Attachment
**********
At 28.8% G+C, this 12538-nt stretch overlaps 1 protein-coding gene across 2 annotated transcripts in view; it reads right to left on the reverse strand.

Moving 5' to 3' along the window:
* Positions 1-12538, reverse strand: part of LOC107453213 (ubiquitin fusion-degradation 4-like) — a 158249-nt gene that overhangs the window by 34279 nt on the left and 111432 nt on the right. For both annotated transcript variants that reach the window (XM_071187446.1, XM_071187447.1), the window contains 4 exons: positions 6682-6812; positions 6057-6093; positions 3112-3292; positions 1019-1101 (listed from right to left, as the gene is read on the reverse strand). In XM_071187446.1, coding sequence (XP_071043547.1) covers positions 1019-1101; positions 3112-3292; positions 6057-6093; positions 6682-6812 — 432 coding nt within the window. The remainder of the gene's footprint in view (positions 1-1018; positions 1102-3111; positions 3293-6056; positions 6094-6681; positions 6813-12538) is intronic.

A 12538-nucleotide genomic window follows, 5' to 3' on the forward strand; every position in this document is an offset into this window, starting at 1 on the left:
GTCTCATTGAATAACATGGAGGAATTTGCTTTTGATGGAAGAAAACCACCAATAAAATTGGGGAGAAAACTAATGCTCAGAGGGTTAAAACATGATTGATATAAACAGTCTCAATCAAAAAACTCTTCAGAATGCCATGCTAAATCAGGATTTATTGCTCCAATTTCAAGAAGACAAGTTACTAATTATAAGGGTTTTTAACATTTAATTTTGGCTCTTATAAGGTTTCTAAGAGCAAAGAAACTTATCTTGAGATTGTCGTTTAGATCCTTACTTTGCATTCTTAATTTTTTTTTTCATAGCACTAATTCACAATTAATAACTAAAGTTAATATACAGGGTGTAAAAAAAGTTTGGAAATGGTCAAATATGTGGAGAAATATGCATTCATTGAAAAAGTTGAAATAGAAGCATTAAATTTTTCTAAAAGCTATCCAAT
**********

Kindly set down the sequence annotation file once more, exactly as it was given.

At 28.8% G+C, this 12538-nt stretch overlaps 1 protein-coding gene across 2 annotated transcripts in view; it reads right to left on the reverse strand.

Moving 5' to 3' along the window:
* Positions 1-12538, reverse strand: part of LOC107453213 (ubiquitin fusion-degradation 4-like) — a 158249-nt gene that overhangs the window by 34279 nt on the left and 111432 nt on the right. For both annotated transcript variants that reach the window (XM_071187446.1, XM_071187447.1), the window contains 4 exons: positions 6682-6812; positions 6057-6093; positions 3112-3292; positions 1019-1101 (listed from right to left, as the gene is read on the reverse strand). In XM_071187446.1, coding sequence (XP_071043547.1) covers positions 1019-1101; positions 3112-3292; positions 6057-6093; positions 6682-6812 — 432 coding nt within the window. The remainder of the gene's footprint in view (positions 1-1018; positions 1102-3111; positions 3293-6056; positions 6094-6681; positions 6813-12538) is intronic.

A 12538-nucleotide genomic window follows, 5' to 3' on the forward strand; every position in this document is an offset into this window, starting at 1 on the left:
GTCTCATTGAATAACATGGAGGAATTTGCTTTTGATGGAAGAAAACCACCAATAAAATTGGGGAGAAAACTAATGCTCAGAGGGTTAAAACATGATTGATATAAACAGTCTCAATCAAAAAACTCTTCAGAATGCCATGCTAAATCAGGATTTATTGCTCCAATTTCAAGAAGACAAGTTACTAATTATAAGGGTTTTTAACATTTAATTTTGGCTCTTATAAGGTTTCTAAGAGCAAAGAAACTTATCTTGAGATTGTCGTTTAGATCCTTACTTTGCATTCTTAATTTTTTTTTTCATAGCACTAATTCACAATTAATAACTAAAGTTAATATACAGGGTGTAAAAAAAGTTTGGAAATGGTCAAATATGTGGAGAAATATGCATTCATTGAAAAAGTTGAAATAGAAGCATTAAATTTTTCTAAAAGCTATCCAAT